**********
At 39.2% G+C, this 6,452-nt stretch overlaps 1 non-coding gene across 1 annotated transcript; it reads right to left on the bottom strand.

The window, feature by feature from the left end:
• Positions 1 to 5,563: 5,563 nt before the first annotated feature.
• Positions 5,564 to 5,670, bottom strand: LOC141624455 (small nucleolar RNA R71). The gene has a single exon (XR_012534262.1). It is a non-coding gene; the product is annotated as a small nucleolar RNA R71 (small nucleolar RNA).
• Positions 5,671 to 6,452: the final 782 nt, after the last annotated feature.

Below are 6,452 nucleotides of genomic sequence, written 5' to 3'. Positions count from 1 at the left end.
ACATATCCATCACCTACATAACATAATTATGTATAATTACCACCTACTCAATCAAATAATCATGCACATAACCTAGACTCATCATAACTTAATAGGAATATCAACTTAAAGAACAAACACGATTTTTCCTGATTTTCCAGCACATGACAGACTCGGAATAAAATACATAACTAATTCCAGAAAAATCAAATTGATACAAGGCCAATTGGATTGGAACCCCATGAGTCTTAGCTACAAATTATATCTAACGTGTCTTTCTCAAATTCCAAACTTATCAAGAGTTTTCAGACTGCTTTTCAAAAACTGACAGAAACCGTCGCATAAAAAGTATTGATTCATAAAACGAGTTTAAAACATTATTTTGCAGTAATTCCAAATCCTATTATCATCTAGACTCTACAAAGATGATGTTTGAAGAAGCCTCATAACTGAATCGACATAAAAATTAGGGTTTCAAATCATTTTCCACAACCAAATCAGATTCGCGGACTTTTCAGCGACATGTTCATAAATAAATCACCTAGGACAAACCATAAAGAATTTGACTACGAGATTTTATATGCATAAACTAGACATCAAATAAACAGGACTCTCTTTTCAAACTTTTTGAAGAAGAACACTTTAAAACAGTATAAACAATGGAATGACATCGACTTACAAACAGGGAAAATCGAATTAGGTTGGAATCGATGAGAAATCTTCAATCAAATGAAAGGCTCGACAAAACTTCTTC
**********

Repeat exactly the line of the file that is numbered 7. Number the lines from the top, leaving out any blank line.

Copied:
ACATATCCATCACCTACATAACATAATTATGTATAATTACCACCTACTCAATCAAATAATCATGCACATAACCTAGACTCATCATAACTTAATAGGAATATCAACTTAAAGAACAAACACGATTTTTCCTGATTTTCCAGCACATGACAGACTCGGAATAAAATACATAACTAATTCCAGAAAAATCAAATTGATACAAGGCCAATTGGATTGGAACCCCATGAGTCTTAGCTACAAATTATATCTAACGTGTCTTTCTCAAATTCCAAACTTATCAAGAGTTTTCAGACTGCTTTTCAAAAACTGACAGAAACCGTCGCATAAAAAGTATTGATTCATAAAACGAGTTTAAAACATTATTTTGCAGTAATTCCAAATCCTATTATCATCTAGACTCTACAAAGATGATGTTTGAAGAAGCCTCATAACTGAATCGACATAAAAATTAGGGTTTCAAATCATTTTCCACAACCAAATCAGATTCGCGGACTTTTCAGCGACATGTTCATAAATAAATCACCTAGGACAAACCATAAAGAATTTGACTACGAGATTTTATATGCATAAACTAGACATCAAATAAACAGGACTCTCTTTTCAAACTTTTTGAAGAAGAACACTTTAAAACAGTATAAACAATGGAATGACATCGACTTACAAACAGGGAAAATCGAATTAGGTTGGAATCGATGAGAAATCTTCAATCAAATGAAAGGCTCGACAAAACTTCTTC